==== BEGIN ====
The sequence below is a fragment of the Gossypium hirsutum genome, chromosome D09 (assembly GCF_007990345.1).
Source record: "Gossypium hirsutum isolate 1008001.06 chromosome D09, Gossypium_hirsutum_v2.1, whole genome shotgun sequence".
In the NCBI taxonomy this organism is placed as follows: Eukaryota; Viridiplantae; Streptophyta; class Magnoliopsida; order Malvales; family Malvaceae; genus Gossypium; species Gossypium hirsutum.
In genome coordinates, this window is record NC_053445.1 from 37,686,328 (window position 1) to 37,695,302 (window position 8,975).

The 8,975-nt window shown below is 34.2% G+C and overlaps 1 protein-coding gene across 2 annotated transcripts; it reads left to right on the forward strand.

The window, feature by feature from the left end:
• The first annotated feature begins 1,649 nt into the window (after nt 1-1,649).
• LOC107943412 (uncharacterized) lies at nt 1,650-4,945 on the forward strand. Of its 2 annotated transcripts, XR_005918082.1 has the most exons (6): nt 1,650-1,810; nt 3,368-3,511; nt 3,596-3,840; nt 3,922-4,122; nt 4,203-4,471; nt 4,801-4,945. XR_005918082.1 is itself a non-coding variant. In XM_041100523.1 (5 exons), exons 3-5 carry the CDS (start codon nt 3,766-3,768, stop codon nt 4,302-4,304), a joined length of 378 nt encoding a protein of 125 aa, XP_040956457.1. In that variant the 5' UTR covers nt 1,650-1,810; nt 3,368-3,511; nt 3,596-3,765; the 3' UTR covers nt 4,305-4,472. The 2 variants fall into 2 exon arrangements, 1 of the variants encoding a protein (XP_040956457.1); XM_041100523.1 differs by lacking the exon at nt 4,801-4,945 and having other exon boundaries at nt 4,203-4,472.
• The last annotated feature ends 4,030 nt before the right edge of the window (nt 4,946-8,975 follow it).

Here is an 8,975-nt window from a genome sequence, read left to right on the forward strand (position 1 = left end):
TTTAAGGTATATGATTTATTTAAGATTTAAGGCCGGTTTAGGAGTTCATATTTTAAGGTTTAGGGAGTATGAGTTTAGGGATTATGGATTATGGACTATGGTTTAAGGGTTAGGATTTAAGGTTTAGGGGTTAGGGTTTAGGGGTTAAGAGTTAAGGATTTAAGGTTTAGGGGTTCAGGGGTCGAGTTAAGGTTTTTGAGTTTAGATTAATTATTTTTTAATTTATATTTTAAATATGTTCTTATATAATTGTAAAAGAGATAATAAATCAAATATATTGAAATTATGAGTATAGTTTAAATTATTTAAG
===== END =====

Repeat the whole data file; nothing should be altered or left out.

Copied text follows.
The sequence below is a fragment of the Gossypium hirsutum genome, chromosome D09 (assembly GCF_007990345.1).
Source record: "Gossypium hirsutum isolate 1008001.06 chromosome D09, Gossypium_hirsutum_v2.1, whole genome shotgun sequence".
In the NCBI taxonomy this organism is placed as follows: Eukaryota; Viridiplantae; Streptophyta; class Magnoliopsida; order Malvales; family Malvaceae; genus Gossypium; species Gossypium hirsutum.
In genome coordinates, this window is record NC_053445.1 from 37,686,328 (window position 1) to 37,695,302 (window position 8,975).

The 8,975-nt window shown below is 34.2% G+C and overlaps 1 protein-coding gene across 2 annotated transcripts; it reads left to right on the forward strand.

The window, feature by feature from the left end:
• The first annotated feature begins 1,649 nt into the window (after nt 1-1,649).
• LOC107943412 (uncharacterized) lies at nt 1,650-4,945 on the forward strand. Of its 2 annotated transcripts, XR_005918082.1 has the most exons (6): nt 1,650-1,810; nt 3,368-3,511; nt 3,596-3,840; nt 3,922-4,122; nt 4,203-4,471; nt 4,801-4,945. XR_005918082.1 is itself a non-coding variant. In XM_041100523.1 (5 exons), exons 3-5 carry the CDS (start codon nt 3,766-3,768, stop codon nt 4,302-4,304), a joined length of 378 nt encoding a protein of 125 aa, XP_040956457.1. In that variant the 5' UTR covers nt 1,650-1,810; nt 3,368-3,511; nt 3,596-3,765; the 3' UTR covers nt 4,305-4,472. The 2 variants fall into 2 exon arrangements, 1 of the variants encoding a protein (XP_040956457.1); XM_041100523.1 differs by lacking the exon at nt 4,801-4,945 and having other exon boundaries at nt 4,203-4,472.
• The last annotated feature ends 4,030 nt before the right edge of the window (nt 4,946-8,975 follow it).

Here is an 8,975-nt window from a genome sequence, read left to right on the forward strand (position 1 = left end):
TTTAAGGTATATGATTTATTTAAGATTTAAGGCCGGTTTAGGAGTTCATATTTTAAGGTTTAGGGAGTATGAGTTTAGGGATTATGGATTATGGACTATGGTTTAAGGGTTAGGATTTAAGGTTTAGGGGTTAGGGTTTAGGGGTTAAGAGTTAAGGATTTAAGGTTTAGGGGTTCAGGGGTCGAGTTAAGGTTTTTGAGTTTAGATTAATTATTTTTTAATTTATATTTTAAATATGTTCTTATATAATTGTAAAAGAGATAATAAATCAAATATATTGAAATTATGAGTATAGTTTAAATTATTTAAG